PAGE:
Lawrence Taylor’s prostitution saga has finally come to an end. On Tuesday, April 12, 2011, at a hearing to determine the terms of his six-year probation for sexual misconduct, Judge William Kelly classified Taylor as a low-level sex-offender. This means Taylor’s photo and information will not made public on New York’s online sex-offender registry.
Under New York law, Taylor still qualifies as a sex offender because he pled guilty to sexual misconduct, a violation of New York Penal Law Section 130.20, and thus, he must still register as a sex offender. Rockland County Court Judge William Kelly based his decision in part because “Taylor was not targeting children and [he] was unlikely to commit the same crime.” As to a posted photo, he said, “I don’t see how that’s going to make the public any safer.”
I want to spend the rest of this blog discussing the judge’s “public safety” statement and its relation to Taylor’s sentence. In criminal law, there are two main theories of justice: 1- retributive justice, which advocates that a punishment should fit the crime, and 2- utilitarian justice, which focuses on how punishment can maximize society’s overall good (i.e. through deterrence, rehabilitation, or security). Regardless of which theory one believes is the most effective or just, both seek to ensure public safety.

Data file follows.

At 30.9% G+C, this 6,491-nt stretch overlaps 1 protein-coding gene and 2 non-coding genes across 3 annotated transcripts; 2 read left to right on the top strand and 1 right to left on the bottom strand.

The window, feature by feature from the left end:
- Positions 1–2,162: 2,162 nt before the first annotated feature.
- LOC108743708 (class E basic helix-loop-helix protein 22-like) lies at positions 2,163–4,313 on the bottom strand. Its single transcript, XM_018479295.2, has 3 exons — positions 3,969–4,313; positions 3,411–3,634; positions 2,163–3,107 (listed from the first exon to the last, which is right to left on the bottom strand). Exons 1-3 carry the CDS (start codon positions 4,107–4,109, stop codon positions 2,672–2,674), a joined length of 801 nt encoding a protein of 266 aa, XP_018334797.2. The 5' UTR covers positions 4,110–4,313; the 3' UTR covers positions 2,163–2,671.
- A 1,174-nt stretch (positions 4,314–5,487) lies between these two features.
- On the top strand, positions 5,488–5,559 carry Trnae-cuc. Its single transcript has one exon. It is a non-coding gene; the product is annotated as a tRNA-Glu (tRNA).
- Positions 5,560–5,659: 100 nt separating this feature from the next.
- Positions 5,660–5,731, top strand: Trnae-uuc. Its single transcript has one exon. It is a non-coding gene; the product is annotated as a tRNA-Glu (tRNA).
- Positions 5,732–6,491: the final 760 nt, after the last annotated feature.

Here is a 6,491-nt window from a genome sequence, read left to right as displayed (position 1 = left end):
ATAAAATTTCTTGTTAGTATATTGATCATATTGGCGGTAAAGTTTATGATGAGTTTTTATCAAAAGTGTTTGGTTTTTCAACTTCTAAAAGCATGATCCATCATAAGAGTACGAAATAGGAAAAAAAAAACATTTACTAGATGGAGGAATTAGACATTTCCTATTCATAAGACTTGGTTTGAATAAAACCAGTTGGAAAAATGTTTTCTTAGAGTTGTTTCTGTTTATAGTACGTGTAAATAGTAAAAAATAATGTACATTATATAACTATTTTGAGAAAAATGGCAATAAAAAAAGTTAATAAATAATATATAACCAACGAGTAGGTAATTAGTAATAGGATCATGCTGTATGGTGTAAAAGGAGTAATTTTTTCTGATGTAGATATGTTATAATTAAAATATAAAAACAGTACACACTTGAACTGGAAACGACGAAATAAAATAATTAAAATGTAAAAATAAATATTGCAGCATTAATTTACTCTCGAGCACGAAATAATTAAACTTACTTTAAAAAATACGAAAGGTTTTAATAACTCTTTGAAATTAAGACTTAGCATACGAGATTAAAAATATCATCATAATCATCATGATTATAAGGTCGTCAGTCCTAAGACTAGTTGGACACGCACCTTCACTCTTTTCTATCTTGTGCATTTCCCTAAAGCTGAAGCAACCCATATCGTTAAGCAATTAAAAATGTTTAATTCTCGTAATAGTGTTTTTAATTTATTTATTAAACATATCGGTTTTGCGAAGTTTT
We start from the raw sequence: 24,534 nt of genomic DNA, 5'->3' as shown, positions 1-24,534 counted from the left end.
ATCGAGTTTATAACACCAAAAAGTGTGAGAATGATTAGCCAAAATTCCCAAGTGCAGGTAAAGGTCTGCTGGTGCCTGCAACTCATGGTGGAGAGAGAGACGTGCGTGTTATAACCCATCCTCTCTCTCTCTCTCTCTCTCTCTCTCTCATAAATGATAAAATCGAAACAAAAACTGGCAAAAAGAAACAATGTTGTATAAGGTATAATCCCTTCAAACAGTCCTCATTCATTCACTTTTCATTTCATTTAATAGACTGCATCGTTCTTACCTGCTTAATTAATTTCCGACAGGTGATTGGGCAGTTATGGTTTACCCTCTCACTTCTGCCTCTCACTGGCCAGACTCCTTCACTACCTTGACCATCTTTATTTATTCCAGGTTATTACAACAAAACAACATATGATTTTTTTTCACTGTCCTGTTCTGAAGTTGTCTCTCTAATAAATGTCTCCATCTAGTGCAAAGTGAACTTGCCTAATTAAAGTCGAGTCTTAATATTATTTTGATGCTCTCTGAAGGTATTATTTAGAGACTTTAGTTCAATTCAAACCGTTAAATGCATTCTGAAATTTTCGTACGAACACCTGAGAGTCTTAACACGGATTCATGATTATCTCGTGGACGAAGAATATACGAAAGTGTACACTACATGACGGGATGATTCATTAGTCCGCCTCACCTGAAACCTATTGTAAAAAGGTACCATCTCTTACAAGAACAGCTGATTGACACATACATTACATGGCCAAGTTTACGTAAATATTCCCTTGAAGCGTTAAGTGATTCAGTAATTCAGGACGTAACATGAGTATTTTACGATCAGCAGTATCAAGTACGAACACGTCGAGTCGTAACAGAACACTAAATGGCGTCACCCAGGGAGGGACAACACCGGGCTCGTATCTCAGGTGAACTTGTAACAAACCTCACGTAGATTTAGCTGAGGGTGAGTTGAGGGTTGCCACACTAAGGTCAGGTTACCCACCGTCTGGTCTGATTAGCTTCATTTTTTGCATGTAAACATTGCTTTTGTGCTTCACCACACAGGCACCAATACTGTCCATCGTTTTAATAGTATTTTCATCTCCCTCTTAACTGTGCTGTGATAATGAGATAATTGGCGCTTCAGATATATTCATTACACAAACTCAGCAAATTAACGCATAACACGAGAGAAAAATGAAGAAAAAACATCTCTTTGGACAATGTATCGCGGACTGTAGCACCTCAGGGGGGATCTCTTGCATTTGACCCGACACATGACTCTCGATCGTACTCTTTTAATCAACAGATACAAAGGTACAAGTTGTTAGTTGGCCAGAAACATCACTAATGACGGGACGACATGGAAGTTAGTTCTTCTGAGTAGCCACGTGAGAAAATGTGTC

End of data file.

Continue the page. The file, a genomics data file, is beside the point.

Before I continue, I want to be clear that I am in no way condoning Taylor’s actions or the actions of any person convicted of a sex offense. Their crimes are among the most egregious and morally offensive acts that any person can commit, and they should not be tolerated or dealt with lightly.
That being said, I think Taylor’s sentence and its terms, as set forth by Judge Kelly, were appropriate because they ensure public safety. As I said earlier, I am not excusing Taylor’s acts, but I do believe that those calling for a harsher sentence are wrong because it would neither increase public safety nor further rehabilitate or deter Taylor. Furthermore, the sentence-terms were not a product of Taylor’s high-profile lawyer, Arthur Aidala. For example, when Aidala argued that because of Taylor’s fame, an online photo would do more damage him substantially more than the average person, the judge laughed and said that an online photo would not further damage Taylor’s image because the case had already received a considerable amount of publicity.
In sum, let us all hope that Taylor’s attorney is right when he says, “this chapter of Mr. Taylor’s life is closed.”